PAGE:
Published : Tuesday, October 22, 2019 | 5:35 AM
The seven 2020 Royal Court Rose Princesses named Sept. 30 have spent the last three weeks learning what it takes to master the poise and perfection they will need to go before millions in person and on television during the Rose Parade and over 100 other events.
On Tuesday, all that preparation will culminate in the coronation of one of the seven Princesses as Rose Queen.
Pasadena Now sat down with the Royal Court at Tournament House late last week to learn out about the training, fittings, and team-building the young women have undergone during their “Celebrity 101” crash course.
From the moment the members of the Royal Court are announced, life changes, Princesses on the 2020 Royal Court said.
“The announcement day was just fantastic,” said Princess Michael Wilkins, a senior at Maranatha High School, who said over the past few weeks she has bonded with her six fellow Royal Court members.
“I was able to meet the fabulous other court members, and it was so exciting and a positive atmosphere. The first three days of training were compacted with a lot of fun. So we had fittings at Macy’s, we had etiquette training, speech training, and we had leadership training.”
Since being named to the Royal Court, it’s been a whirlwind for the young women who range across many different backgrounds and personalities. and between the “getting to know you,” and the traditional retreat, and activities, the Princesses all seemed to enjoy meeting Liana Yamasaki, the 1993 Rose Queen, who gave the group etiquette lessons.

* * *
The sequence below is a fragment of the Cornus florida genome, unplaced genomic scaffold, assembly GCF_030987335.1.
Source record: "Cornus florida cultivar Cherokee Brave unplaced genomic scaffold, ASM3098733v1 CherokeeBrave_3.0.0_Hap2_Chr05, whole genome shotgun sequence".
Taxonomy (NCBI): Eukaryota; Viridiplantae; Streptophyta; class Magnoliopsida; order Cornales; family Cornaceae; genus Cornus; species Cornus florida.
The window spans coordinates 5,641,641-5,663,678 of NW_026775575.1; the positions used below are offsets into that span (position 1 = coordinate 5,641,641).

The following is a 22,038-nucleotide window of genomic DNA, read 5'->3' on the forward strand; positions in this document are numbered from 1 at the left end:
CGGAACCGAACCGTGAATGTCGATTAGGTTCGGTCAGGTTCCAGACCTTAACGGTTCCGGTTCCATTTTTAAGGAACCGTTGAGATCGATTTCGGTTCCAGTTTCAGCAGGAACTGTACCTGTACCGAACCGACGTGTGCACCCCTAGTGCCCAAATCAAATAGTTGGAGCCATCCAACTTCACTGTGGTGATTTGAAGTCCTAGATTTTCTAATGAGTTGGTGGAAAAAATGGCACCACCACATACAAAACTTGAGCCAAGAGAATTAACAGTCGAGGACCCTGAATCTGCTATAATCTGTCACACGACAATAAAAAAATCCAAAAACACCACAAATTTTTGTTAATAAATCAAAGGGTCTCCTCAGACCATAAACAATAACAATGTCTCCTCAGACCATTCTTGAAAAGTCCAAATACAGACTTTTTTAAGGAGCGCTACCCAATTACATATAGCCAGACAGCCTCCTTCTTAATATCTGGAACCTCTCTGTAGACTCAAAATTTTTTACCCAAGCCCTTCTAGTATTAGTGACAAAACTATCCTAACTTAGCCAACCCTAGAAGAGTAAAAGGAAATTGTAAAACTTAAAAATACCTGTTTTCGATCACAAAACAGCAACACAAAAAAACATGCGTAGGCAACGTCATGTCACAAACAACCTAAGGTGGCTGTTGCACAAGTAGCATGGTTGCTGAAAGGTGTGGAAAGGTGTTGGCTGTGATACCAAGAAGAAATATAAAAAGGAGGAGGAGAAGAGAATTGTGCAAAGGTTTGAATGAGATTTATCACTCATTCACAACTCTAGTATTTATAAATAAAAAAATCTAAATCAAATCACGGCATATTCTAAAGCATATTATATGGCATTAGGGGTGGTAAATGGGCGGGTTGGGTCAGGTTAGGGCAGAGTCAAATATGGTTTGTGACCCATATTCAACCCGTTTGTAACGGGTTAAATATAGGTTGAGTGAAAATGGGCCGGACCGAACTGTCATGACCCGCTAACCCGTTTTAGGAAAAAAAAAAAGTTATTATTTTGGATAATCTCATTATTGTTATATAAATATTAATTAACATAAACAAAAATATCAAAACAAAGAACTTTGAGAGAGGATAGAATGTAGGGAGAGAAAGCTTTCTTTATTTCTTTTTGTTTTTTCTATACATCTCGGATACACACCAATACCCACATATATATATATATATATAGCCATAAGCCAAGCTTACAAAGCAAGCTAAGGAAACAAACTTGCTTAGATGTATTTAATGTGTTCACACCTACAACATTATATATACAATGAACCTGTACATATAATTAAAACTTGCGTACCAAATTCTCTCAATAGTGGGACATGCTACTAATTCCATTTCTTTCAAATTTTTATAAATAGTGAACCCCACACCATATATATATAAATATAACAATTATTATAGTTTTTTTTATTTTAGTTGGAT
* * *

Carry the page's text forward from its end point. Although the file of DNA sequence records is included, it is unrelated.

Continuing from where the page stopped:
“We actually weren’t required to put books on our head and walk in a straight line,” said Princess Cole Fox, a senior at South Pasadena High School, with a smile. “But in preparation for our dinner last Thursday, we had to practice going down the stairs and not trip in our heels. We learned to bend the knees and keep your core strong and have good posture.”
The importance of the etiquette lessons did not go unappreciated. The Princesses seemed to agree that in 2019 it’s all great training they wouldn’t ordinarily receive in their everyday, social-media drive lives.
“In social media we’re trying to adhere to a different standard,” said Princess Rukan Saif, a senior at Arcadia High School.
“I think what Ms. Yamasaki said, etiquette is really about treating others with respect,” said Princess Rukan Saif, a senior at Arcadia High School.
Princess Emilie Risha agreed.
“Ms. Yamasaki particularly emphasized that etiquette and having good manners is about nuance,” she said. “At its core, it’s really about respect. If you act with the most dignified manners, it shows respect to the people that you’re with and the person or people who are hosting you.”
Working together with the other members of the Royal Court — young women who have only been together for less than a month — has also been a new journey, said Princess Camille Kennedy, a senior at La Salle College Prep.
“One of the challenges is learning how to work as a new unit,” she said. “Beforehand, we were 25 finalists. We weren’t competing against each other but there was no sense of camaraderie. It has been interesting learning how to navigate and build new relationships to sustain and thrive in for the next few months.”